Interfaces on P, PE, and CE network elements may be configured to implement a protocol such as User to Network Interface (UNI), Network to Network Interface (NNI) or another protocol. These interfaces may serve as reference points in the network and can be managed using OAM flows.

Network management may be handled centrally, via one or more network management stations 21, or may be done on the network elements in a distributed fashion. In the embodiment illustrated in FIG. 1, a network management station 21 interfaces with the networks 10, 12, 14, to enable OAM operations to take place on the networks. Each network 10, 12, 14, may have its own network management station or they may connect to a common management station. The network management station may be connected to all network elements within a domain/network, or may be connected to select network elements, for example the edge network elements (PEs) 18. The invention is not limited to the embodiment illustrated in FIG. 1.

FIG. 2 illustrates one embodiment of a network element that may be configured to implement an embodiment of the invention. The network element may be used to implement one of the CE 16, PE 18, or P 20 network elements of FIG. 1. The invention is not limited to a network element configured as illustrated, however, as the invention may be implemented on a network element configured in many different ways. The discussion of the specific structure and methods of operation of the embodiment illustrated in FIG. 2 is intended only to provide one example of how the invention may be used and implemented in a particular instance. The invention more broadly may be used in connection with any network element configured to handle Ethernet frames in a communications network.

As shown in FIG. 2, the network element generally includes Input/Output (I/O) cards 22 configured to connect to links in the communications network. The I/O cards 22 may include physical interfaces, such as optical ports, electrical ports, wireless ports, infrared ports, or ports configured to communicate with other conventional physical media, as well as configurable logical elements capable of operating as MAC (layer 2) ports under the direction of an interface manager, described in greater detail below.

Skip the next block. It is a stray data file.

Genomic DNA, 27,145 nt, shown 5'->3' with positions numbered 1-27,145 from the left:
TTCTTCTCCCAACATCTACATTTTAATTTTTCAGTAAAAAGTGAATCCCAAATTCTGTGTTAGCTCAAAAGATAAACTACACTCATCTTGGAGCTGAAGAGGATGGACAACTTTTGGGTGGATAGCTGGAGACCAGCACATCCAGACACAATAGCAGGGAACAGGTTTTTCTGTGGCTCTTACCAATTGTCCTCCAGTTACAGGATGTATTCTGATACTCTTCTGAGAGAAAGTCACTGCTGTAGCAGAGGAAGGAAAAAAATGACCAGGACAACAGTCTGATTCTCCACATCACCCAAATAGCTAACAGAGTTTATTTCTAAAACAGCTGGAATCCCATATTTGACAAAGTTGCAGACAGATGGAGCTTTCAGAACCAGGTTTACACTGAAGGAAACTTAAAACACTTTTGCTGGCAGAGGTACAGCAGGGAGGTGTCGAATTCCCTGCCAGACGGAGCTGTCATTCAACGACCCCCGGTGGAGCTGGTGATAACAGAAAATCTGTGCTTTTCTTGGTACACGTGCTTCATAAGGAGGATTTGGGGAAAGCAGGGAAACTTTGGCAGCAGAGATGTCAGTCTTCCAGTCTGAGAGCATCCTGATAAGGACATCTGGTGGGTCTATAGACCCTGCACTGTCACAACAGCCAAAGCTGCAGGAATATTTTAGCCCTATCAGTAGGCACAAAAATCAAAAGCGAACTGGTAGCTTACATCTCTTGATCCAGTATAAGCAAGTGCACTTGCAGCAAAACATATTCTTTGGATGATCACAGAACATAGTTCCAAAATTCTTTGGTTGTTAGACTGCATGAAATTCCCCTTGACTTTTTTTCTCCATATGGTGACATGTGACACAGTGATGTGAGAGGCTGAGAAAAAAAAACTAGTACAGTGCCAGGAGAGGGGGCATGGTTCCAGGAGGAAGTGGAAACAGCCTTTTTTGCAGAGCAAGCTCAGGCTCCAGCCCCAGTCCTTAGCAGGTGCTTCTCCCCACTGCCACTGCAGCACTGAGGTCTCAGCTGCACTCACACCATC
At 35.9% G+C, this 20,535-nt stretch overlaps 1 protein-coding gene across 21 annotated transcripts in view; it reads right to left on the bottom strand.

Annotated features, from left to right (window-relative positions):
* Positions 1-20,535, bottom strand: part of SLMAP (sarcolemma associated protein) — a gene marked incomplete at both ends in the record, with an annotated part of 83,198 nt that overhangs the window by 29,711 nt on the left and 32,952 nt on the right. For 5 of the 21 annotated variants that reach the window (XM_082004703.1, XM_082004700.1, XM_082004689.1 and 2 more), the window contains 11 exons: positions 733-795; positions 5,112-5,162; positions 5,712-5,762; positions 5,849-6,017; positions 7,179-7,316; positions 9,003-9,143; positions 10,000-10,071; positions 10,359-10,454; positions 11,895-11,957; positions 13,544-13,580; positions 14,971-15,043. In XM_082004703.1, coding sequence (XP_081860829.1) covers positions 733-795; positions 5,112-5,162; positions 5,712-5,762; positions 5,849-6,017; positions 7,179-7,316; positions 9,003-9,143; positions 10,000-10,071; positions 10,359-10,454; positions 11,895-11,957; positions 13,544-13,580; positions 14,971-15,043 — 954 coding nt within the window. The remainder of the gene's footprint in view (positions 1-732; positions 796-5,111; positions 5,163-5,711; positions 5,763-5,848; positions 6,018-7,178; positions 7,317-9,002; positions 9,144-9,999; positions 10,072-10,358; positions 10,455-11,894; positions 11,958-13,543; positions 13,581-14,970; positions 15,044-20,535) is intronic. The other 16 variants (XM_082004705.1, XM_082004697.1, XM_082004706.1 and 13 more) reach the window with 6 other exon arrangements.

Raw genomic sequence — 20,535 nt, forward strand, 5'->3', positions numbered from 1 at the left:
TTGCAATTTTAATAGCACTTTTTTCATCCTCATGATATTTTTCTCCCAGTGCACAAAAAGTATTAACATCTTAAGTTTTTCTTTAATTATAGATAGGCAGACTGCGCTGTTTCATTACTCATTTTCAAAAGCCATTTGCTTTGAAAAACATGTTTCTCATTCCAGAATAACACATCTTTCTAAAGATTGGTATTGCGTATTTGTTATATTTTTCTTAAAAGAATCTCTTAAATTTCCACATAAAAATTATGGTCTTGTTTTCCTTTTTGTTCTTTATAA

One or more forwarding engines 24 are provided in the network element to process frames received over the I/O cards 22. The forwarding engines 24 forward frames to a switch fabric interface 26, which passes the packets to a switch fabric 28. The switch fabric 28 enables a frame entering on a port on one or more I/O cards 22 to be output at one or more different ports in a conventional manner. A frame returning from the switch fabric 28 is received by one of the forwarding engines 24 and passed to one or more I/O cards 22. The frame may be handled by the same forwarding engine 24 on both the ingress and egress paths. Optionally, where more than one forwarding engine 24 is included in the network element 20, a given frame may be handled by different forwarding engines on the ingress and egress paths. The invention is not limited to any particular forwarding engine 24, switch fabric interface 26, or switch fabric 28, but rather may be implemented in any suitable network element configured to handle Ethernet frames on a network. One or more Application Specific Integrated Circuits (ASICs) 30, 32 and processors 34, 36 may be provided to implement instructions and processes on the forwarding engines 24. Optionally, a memory 38 may be included to store data and instructions for use by the forwarding engines.

An interface management system 40, optionally containing one or more control cards 42 and one or more data service cards 44, may be provided to create and manage interfaces on the network element. The interface management system may interact with an OAM module 46 locally instantiated on the network element or interfaced to the network element over a management interface port 48. The OAM module 46 may be implemented in software, firmware, hardware, or in any other manner as discussed in greater detail here.